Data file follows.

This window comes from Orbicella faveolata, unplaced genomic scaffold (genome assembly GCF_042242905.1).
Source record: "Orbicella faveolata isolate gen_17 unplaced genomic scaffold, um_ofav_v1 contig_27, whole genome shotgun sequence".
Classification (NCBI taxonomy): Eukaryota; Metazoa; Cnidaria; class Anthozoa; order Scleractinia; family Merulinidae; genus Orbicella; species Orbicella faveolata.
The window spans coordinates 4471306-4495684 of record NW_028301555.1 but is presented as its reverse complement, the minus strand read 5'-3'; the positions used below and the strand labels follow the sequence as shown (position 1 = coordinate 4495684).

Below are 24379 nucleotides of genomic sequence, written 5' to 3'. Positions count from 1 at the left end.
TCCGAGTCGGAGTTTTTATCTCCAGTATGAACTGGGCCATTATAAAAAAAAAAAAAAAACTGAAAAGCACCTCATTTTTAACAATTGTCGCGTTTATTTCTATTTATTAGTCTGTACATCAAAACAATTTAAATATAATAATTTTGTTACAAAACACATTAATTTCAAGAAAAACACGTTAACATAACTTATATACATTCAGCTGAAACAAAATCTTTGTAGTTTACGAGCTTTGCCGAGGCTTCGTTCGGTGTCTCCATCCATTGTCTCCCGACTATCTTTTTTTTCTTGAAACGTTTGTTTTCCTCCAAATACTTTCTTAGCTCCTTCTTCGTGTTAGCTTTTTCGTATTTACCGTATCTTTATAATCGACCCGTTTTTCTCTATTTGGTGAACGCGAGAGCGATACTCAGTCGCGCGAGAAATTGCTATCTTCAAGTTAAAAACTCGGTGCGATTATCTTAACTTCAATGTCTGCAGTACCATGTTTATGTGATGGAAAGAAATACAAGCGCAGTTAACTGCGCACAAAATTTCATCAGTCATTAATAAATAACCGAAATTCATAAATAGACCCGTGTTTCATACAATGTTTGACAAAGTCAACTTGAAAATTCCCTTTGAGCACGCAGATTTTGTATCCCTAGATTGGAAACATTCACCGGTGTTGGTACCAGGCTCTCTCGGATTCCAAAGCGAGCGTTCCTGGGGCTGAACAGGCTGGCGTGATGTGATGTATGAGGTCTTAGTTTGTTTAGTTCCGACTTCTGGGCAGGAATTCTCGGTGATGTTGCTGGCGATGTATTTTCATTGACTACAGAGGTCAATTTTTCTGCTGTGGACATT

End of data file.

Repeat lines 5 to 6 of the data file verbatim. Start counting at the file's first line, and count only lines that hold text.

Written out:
Below are 24379 nucleotides of genomic sequence, written 5' to 3'. Positions count from 1 at the left end.
TCCGAGTCGGAGTTTTTATCTCCAGTATGAACTGGGCCATTATAAAAAAAAAAAAAAAACTGAAAAGCACCTCATTTTTAACAATTGTCGCGTTTATTTCTATTTATTAGTCTGTACATCAAAACAATTTAAATATAATAATTTTGTTACAAAACACATTAATTTCAAGAAAAACACGTTAACATAACTTATATACATTCAGCTGAAACAAAATCTTTGTAGTTTACGAGCTTTGCCGAGGCTTCGTTCGGTGTCTCCATCCATTGTCTCCCGACTATCTTTTTTTTCTTGAAACGTTTGTTTTCCTCCAAATACTTTCTTAGCTCCTTCTTCGTGTTAGCTTTTTCGTATTTACCGTATCTTTATAATCGACCCGTTTTTCTCTATTTGGTGAACGCGAGAGCGATACTCAGTCGCGCGAGAAATTGCTATCTTCAAGTTAAAAACTCGGTGCGATTATCTTAACTTCAATGTCTGCAGTACCATGTTTATGTGATGGAAAGAAATACAAGCGCAGTTAACTGCGCACAAAATTTCATCAGTCATTAATAAATAACCGAAATTCATAAATAGACCCGTGTTTCATACAATGTTTGACAAAGTCAACTTGAAAATTCCCTTTGAGCACGCAGATTTTGTATCCCTAGATTGGAAACATTCACCGGTGTTGGTACCAGGCTCTCTCGGATTCCAAAGCGAGCGTTCCTGGGGCTGAACAGGCTGGCGTGATGTGATGTATGAGGTCTTAGTTTGTTTAGTTCCGACTTCTGGGCAGGAATTCTCGGTGATGTTGCTGGCGATGTATTTTCATTGACTACAGAGGTCAATTTTTCTGCTGTGGACATT